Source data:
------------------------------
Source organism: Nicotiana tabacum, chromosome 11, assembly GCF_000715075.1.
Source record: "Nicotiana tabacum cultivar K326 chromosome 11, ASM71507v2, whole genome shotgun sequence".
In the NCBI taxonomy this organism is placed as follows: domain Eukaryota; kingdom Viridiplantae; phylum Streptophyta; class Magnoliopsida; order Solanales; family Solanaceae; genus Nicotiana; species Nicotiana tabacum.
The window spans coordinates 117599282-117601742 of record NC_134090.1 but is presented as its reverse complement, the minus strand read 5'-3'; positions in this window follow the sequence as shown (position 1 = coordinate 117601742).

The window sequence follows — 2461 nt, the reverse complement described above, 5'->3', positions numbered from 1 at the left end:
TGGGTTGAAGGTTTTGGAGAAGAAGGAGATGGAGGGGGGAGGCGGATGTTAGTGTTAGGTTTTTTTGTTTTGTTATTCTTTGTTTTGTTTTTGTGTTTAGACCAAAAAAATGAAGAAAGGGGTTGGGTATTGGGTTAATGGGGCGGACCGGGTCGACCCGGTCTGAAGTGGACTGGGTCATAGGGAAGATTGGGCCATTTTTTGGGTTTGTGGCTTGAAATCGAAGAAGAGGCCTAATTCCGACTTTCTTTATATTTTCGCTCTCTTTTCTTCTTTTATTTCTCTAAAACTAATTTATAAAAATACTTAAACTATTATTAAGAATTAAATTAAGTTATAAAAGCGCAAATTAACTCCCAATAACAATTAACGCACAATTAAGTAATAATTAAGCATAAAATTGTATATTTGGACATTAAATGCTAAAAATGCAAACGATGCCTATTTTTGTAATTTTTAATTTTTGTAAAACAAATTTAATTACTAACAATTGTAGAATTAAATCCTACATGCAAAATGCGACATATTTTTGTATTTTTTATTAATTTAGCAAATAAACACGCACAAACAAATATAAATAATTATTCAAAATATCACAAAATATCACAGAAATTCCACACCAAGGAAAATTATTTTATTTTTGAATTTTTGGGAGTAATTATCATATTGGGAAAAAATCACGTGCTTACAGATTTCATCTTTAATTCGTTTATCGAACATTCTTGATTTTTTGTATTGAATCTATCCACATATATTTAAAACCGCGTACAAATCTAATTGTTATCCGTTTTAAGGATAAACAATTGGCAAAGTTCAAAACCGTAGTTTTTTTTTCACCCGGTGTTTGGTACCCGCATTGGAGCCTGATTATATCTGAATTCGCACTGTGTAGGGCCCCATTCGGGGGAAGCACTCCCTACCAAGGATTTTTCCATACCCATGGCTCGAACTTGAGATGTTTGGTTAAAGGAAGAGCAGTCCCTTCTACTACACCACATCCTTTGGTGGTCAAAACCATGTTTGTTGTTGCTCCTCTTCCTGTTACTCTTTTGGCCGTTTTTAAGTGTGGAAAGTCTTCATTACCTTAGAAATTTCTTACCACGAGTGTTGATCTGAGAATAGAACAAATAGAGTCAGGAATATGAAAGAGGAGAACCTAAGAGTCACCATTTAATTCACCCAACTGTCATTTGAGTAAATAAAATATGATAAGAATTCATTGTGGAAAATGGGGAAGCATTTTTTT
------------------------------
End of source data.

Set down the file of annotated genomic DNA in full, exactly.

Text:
Source organism: Nicotiana tabacum, chromosome 11, assembly GCF_000715075.1.
Source record: "Nicotiana tabacum cultivar K326 chromosome 11, ASM71507v2, whole genome shotgun sequence".
In the NCBI taxonomy this organism is placed as follows: domain Eukaryota; kingdom Viridiplantae; phylum Streptophyta; class Magnoliopsida; order Solanales; family Solanaceae; genus Nicotiana; species Nicotiana tabacum.
The window spans coordinates 117599282-117601742 of record NC_134090.1 but is presented as its reverse complement, the minus strand read 5'-3'; positions in this window follow the sequence as shown (position 1 = coordinate 117601742).

The window sequence follows — 2461 nt, the reverse complement described above, 5'->3', positions numbered from 1 at the left end:
TGGGTTGAAGGTTTTGGAGAAGAAGGAGATGGAGGGGGGAGGCGGATGTTAGTGTTAGGTTTTTTTGTTTTGTTATTCTTTGTTTTGTTTTTGTGTTTAGACCAAAAAAATGAAGAAAGGGGTTGGGTATTGGGTTAATGGGGCGGACCGGGTCGACCCGGTCTGAAGTGGACTGGGTCATAGGGAAGATTGGGCCATTTTTTGGGTTTGTGGCTTGAAATCGAAGAAGAGGCCTAATTCCGACTTTCTTTATATTTTCGCTCTCTTTTCTTCTTTTATTTCTCTAAAACTAATTTATAAAAATACTTAAACTATTATTAAGAATTAAATTAAGTTATAAAAGCGCAAATTAACTCCCAATAACAATTAACGCACAATTAAGTAATAATTAAGCATAAAATTGTATATTTGGACATTAAATGCTAAAAATGCAAACGATGCCTATTTTTGTAATTTTTAATTTTTGTAAAACAAATTTAATTACTAACAATTGTAGAATTAAATCCTACATGCAAAATGCGACATATTTTTGTATTTTTTATTAATTTAGCAAATAAACACGCACAAACAAATATAAATAATTATTCAAAATATCACAAAATATCACAGAAATTCCACACCAAGGAAAATTATTTTATTTTTGAATTTTTGGGAGTAATTATCATATTGGGAAAAAATCACGTGCTTACAGATTTCATCTTTAATTCGTTTATCGAACATTCTTGATTTTTTGTATTGAATCTATCCACATATATTTAAAACCGCGTACAAATCTAATTGTTATCCGTTTTAAGGATAAACAATTGGCAAAGTTCAAAACCGTAGTTTTTTTTTCACCCGGTGTTTGGTACCCGCATTGGAGCCTGATTATATCTGAATTCGCACTGTGTAGGGCCCCATTCGGGGGAAGCACTCCCTACCAAGGATTTTTCCATACCCATGGCTCGAACTTGAGATGTTTGGTTAAAGGAAGAGCAGTCCCTTCTACTACACCACATCCTTTGGTGGTCAAAACCATGTTTGTTGTTGCTCCTCTTCCTGTTACTCTTTTGGCCGTTTTTAAGTGTGGAAAGTCTTCATTACCTTAGAAATTTCTTACCACGAGTGTTGATCTGAGAATAGAACAAATAGAGTCAGGAATATGAAAGAGGAGAACCTAAGAGTCACCATTTAATTCACCCAACTGTCATTTGAGTAAATAAAATATGATAAGAATTCATTGTGGAAAATGGGGAAGCATTTTTTT